Venezuela Shrugged

April 21st, 2012

When the state imposes price controls, profits decline, and incentive to create decreases. Now, in a very prosperous country, following Chave’z price controls, there are massive shortages of products in stores. Even in the Times realizes what the problem is.

The shortages affect both the poor and the well-off, in surprising ways. A supermarket in the upscale La Castellana neighborhood recently had plenty of chicken and cheese — even quail eggs — but not a single roll of toilet paper. Only a few bags of coffee remained on a bottom shelf.

Asked where a shopper could get milk on a day when that, too, was out of stock, a manager said with sarcasm, “At Chávez’s house.”

At the heart of the debate is President Hugo Chávez’s socialist-inspired government, which imposes strict price controls that are intended to make a range of foods and other goods more affordable for the poor. They are often the very products that are the hardest to find.

The deadweight losses of these price controls to societies are atrocious. In addition to scarcity, people now must spend their time waiting on lines to buy goods at the time of shipments.

By 6:30 a.m., a full hour and a half before the store would open, about two dozen people were already in line. They waited patiently, not for the latest iPhone, but for something far more basic: groceries. . . . “Whatever I can get,” said Katherine Huga, 23, a mother of two, describing her shopping list. She gave a shrug of resignation. “You buy what they have.”

Venezuela is one of the world’s top oil producers at a time of soaring energy prices, yet shortages of staples like milk, meat and toilet paper are a chronic part of life here, often turning grocery shopping into a hit or miss proposition.

Some residents arrange their calendars around the once-a-week deliveries made to government-subsidized stores like this one, lining up before dawn to buy a single frozen chicken before the stock runs out. Or a couple of bags of flour. Or a bottle of cooking oil.

“Venezuela is too rich a country to have this,” Nery Reyes, 55, a restaurant worker, said outside a government-subsidized store in the working-class Santa Rosalía neighborhood. “I’m wasting my day here standing in line to buy one chicken and some rice.”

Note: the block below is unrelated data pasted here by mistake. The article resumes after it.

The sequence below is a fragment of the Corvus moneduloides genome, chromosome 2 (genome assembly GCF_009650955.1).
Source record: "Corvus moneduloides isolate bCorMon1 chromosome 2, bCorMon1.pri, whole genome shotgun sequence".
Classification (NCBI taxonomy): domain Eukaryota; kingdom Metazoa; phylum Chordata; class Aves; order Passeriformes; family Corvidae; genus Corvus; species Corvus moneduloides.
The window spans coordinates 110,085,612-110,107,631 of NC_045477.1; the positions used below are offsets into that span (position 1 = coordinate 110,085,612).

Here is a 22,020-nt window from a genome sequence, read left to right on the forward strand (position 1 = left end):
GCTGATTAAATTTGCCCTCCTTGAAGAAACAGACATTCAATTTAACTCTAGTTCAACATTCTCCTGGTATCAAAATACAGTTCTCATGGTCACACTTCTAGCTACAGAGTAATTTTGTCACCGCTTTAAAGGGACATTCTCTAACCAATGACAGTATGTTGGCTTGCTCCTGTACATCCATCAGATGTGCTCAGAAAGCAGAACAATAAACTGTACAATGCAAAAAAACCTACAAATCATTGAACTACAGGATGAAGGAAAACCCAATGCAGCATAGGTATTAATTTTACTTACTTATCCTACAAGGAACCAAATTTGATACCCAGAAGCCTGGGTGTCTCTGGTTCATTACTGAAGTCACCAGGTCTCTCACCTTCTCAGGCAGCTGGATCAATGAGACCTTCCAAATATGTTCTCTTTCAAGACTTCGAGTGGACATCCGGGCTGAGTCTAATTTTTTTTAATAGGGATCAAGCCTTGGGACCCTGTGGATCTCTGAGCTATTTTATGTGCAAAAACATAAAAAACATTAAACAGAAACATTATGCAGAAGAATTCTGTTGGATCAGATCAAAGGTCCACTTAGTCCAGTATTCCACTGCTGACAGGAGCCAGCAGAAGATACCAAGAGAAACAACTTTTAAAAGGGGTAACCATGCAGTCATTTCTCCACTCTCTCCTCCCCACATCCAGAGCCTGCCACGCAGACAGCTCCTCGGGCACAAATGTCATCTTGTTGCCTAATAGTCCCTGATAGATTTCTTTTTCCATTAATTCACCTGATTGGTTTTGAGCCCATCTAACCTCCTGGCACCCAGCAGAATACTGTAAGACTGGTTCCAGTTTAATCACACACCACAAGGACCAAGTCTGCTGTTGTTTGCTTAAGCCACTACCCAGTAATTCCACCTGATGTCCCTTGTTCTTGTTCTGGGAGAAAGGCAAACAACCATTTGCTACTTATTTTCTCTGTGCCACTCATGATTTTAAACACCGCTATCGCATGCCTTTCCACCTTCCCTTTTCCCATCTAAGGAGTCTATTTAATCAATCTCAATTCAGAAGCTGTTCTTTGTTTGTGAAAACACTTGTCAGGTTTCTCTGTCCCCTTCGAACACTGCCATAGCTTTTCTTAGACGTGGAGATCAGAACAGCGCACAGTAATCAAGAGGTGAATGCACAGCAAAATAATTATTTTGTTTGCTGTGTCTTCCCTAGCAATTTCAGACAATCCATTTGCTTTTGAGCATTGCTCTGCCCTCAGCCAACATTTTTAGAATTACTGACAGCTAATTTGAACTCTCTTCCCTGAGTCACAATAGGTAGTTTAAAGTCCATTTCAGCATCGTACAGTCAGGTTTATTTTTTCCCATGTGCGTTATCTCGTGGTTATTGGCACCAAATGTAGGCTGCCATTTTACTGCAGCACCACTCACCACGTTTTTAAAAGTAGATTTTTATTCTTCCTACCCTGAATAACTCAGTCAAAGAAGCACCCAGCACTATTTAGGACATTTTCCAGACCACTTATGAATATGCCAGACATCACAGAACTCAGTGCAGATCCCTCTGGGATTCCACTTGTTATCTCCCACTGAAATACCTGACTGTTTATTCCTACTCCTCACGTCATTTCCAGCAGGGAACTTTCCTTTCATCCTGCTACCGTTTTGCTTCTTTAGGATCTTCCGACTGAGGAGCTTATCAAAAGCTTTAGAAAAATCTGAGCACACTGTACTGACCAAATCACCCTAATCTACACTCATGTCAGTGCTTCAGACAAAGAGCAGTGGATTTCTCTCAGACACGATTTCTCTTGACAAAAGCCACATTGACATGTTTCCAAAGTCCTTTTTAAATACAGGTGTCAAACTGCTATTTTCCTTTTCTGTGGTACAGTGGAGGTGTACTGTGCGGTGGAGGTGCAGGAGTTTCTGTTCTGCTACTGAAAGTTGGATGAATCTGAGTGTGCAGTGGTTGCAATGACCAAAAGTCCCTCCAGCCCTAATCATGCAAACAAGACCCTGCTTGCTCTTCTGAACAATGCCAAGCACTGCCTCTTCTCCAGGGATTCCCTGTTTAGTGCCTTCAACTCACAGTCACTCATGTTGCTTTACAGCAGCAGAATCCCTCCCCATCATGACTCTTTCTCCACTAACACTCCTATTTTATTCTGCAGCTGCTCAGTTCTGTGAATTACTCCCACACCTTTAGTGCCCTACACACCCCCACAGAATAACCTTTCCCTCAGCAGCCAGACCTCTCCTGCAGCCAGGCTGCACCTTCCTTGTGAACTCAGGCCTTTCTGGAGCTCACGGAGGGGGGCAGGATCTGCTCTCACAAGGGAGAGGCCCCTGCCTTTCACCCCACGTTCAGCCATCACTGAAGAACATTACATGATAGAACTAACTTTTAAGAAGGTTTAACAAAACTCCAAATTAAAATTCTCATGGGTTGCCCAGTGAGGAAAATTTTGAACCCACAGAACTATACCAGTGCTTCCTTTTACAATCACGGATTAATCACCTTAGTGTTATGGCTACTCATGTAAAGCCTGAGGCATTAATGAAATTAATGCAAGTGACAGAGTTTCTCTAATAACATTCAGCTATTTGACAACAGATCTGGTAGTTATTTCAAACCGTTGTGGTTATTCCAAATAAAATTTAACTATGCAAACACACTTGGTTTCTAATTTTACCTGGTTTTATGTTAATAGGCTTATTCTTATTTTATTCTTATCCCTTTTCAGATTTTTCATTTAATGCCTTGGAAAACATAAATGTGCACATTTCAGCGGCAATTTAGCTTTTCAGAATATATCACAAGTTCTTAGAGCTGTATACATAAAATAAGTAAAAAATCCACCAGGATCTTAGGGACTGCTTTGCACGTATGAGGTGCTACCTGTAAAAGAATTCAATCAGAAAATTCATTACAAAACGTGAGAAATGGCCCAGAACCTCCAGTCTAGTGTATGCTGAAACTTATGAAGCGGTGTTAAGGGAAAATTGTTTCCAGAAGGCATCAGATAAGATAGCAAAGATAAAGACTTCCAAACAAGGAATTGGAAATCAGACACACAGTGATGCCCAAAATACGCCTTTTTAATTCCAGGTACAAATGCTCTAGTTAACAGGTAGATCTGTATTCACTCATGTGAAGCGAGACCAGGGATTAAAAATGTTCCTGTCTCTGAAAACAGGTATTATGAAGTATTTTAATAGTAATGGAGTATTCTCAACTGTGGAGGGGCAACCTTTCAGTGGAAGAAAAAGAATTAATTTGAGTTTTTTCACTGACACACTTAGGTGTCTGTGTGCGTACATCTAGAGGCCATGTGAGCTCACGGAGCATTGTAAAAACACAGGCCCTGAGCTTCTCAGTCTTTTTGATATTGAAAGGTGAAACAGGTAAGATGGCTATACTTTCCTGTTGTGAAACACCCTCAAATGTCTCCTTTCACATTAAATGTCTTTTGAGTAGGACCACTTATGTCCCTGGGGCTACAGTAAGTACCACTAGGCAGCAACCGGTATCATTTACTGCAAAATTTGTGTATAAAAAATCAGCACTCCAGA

Even the times gets it!

Venezuela was long one of the most prosperous countries in the region, with sophisticated manufacturing, vibrant agriculture and strong businesses, making it hard for many residents to accept such widespread scarcities. But amid the prosperity, the gap between rich and poor was extreme, a problem that Mr. Chávez and his ministers say they are trying to eliminate. . . .

But many economists call it a classic case of a government causing a problem rather than solving it. Prices are set so low, they say, that companies and producers cannot make a profit. So farmers grow less food, manufacturers cut back production and retailers stock less inventory. Moreover, some of the shortages are in industries, like dairy and coffee, where the government has seized private companies and is now running them, saying it is in the national interest.

No profits, no incentives:

If there is one product that Venezuela should be able to produce in abundance it is coffee, a major crop here for centuries. Until 2009, Venezuela was a coffee exporter, but it began importing large amounts of it three years ago to make up for a decline in production.

Farmers and coffee roasters say the problem is simple: retail price controls keep profits close to or below what it costs farmers to grow and harvest the coffee. As a result, many do not invest in new plantings or fertilizer, or they cut back on the amount of land used to grow coffee. Making matters worse, the recent harvest was poor in many areas.

 Venezuela’s statist-in-chief, Hugo Chavez, is unfazed by the most simple economics, and is ratcheting the tyranny up to solve the very problem he created (hint, his new solution–more price controls–won’t work, but will make the situation worse).

They blame unfettered capitalism for the country’s economic ills and argue that controls are needed to keep prices in check in a country where inflation rose to 27.6 percent last year, one of the highest rates in the world. They say companies cause shortages on purpose, holding products off the market to push up prices. This month, the government required price cuts on fruit juice, toothpaste, disposable diapers and more than a dozen other products.

“We are not asking them to lose money, just that they make money in a rational way, that they don’t rob the people,” Mr. Chávez said recently.

The government appears keenly aware of the twin threats of shortages and inflation as it prepares for the October election in which Mr. Chávez is seeking a new six-year term. The price controls have been defended in government advertisements and accompanied by repeated threats from Mr. Chávez to nationalize any company that cannot keep its products on the market.

And preppers would not do well in Venezuela:

Vice President Elías Jaua has warned of a media campaign to frighten Venezuelans into hoarding, which would provoke artificial shortages. Government advertisements urge consumers not to succumb to panic buying, using a proverbial admonition: Bread for today is hunger for tomorrow.